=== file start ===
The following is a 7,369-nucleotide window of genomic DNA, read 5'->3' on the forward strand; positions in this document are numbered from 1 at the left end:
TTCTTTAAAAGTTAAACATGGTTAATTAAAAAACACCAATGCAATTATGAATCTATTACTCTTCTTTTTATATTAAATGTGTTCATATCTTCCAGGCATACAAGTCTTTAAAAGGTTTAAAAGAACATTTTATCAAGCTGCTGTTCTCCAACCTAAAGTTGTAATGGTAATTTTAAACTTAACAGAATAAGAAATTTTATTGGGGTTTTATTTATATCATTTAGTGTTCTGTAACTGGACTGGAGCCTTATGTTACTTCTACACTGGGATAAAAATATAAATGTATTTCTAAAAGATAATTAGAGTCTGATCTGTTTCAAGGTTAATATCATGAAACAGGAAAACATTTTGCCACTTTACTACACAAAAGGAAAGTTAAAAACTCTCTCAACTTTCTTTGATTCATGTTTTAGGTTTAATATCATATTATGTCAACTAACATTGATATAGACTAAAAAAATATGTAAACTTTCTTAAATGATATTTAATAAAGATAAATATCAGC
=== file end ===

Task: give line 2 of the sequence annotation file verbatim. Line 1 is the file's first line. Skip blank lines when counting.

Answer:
TTCTTTAAAAGTTAAACATGGTTAATTAAAAAACACCAATGCAATTATGAATCTATTACTCTTCTTTTTATATTAAATGTGTTCATATCTTCCAGGCATACAAGTCTTTAAAAGGTTTAAAAGAACATTTTATCAAGCTGCTGTTCTCCAACCTAAAGTTGTAATGGTAATTTTAAACTTAACAGAATAAGAAATTTTATTGGGGTTTTATTTATATCATTTAGTGTTCTGTAACTGGACTGGAGCCTTATGTTACTTCTACACTGGGATAAAAATATAAATGTATTTCTAAAAGATAATTAGAGTCTGATCTGTTTCAAGGTTAATATCATGAAACAGGAAAACATTTTGCCACTTTACTACACAAAAGGAAAGTTAAAAACTCTCTCAACTTTCTTTGATTCATGTTTTAGGTTTAATATCATATTATGTCAACTAACATTGATATAGACTAAAAAAATATGTAAACTTTCTTAAATGATATTTAATAAAGATAAATATCAGC